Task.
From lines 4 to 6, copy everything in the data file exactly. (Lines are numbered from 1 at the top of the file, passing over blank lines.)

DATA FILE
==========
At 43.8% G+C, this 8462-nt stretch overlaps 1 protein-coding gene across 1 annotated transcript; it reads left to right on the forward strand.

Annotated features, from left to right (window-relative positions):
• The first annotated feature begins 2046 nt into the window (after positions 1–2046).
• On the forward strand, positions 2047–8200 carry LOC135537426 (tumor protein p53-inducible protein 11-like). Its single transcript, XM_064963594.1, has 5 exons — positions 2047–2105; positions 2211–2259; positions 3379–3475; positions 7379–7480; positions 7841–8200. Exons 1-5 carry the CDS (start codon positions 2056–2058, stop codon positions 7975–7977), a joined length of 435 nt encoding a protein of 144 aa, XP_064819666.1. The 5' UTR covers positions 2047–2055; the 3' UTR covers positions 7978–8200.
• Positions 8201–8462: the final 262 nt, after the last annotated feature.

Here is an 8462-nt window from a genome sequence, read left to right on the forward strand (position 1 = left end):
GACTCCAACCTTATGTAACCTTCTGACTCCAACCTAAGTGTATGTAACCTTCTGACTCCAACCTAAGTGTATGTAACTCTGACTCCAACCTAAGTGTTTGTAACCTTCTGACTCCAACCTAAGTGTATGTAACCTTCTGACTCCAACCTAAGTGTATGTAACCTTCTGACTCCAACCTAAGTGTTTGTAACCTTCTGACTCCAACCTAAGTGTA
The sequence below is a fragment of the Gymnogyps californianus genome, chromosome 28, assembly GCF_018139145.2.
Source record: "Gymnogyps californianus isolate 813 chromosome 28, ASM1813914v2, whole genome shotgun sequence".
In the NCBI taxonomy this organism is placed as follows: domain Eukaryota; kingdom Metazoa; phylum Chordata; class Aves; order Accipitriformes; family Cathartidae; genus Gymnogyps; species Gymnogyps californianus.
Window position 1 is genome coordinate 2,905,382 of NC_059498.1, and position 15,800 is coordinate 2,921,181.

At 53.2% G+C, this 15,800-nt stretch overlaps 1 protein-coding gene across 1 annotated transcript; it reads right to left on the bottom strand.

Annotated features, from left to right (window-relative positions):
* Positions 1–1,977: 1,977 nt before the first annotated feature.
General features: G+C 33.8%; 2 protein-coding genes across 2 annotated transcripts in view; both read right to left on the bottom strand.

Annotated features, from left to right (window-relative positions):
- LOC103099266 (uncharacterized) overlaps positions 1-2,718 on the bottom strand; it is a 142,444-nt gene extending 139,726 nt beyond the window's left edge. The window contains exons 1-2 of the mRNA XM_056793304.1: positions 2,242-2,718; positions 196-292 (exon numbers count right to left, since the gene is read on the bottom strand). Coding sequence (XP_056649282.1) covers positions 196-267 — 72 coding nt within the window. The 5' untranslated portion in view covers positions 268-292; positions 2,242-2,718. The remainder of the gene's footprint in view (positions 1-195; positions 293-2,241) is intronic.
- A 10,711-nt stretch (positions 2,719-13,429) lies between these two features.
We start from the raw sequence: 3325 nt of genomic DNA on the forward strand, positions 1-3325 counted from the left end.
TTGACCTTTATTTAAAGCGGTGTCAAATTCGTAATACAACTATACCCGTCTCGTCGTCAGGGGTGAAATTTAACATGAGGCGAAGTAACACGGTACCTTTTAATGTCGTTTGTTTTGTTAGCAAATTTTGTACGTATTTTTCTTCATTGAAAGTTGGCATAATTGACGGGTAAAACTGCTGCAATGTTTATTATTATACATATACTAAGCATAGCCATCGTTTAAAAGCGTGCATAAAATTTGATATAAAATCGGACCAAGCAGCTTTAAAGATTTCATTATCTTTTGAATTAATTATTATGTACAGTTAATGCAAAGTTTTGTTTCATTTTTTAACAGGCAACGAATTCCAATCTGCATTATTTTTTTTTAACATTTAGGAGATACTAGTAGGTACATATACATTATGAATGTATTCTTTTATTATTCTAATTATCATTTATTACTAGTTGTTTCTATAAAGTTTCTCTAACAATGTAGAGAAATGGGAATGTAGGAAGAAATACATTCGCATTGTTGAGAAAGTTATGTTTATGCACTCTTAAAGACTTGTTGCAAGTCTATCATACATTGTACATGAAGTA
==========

• On the forward strand, positions 2047–8200 carry LOC135537426 (tumor protein p53-inducible protein 11-like). Its single transcript, XM_064963594.1, has 5 exons — positions 2047–2105; positions 2211–2259; positions 3379–3475; positions 7379–7480; positions 7841–8200. Exons 1-5 carry the CDS (start codon positions 2056–2058, stop codon positions 7975–7977), a joined length of 435 nt encoding a protein of 144 aa, XP_064819666.1. The 5' UTR covers positions 2047–2055; the 3' UTR covers positions 7978–8200.
• Positions 8201–8462: the final 262 nt, after the last annotated feature.

Here is an 8462-nt window from a genome sequence, read left to right on the forward strand (position 1 = left end):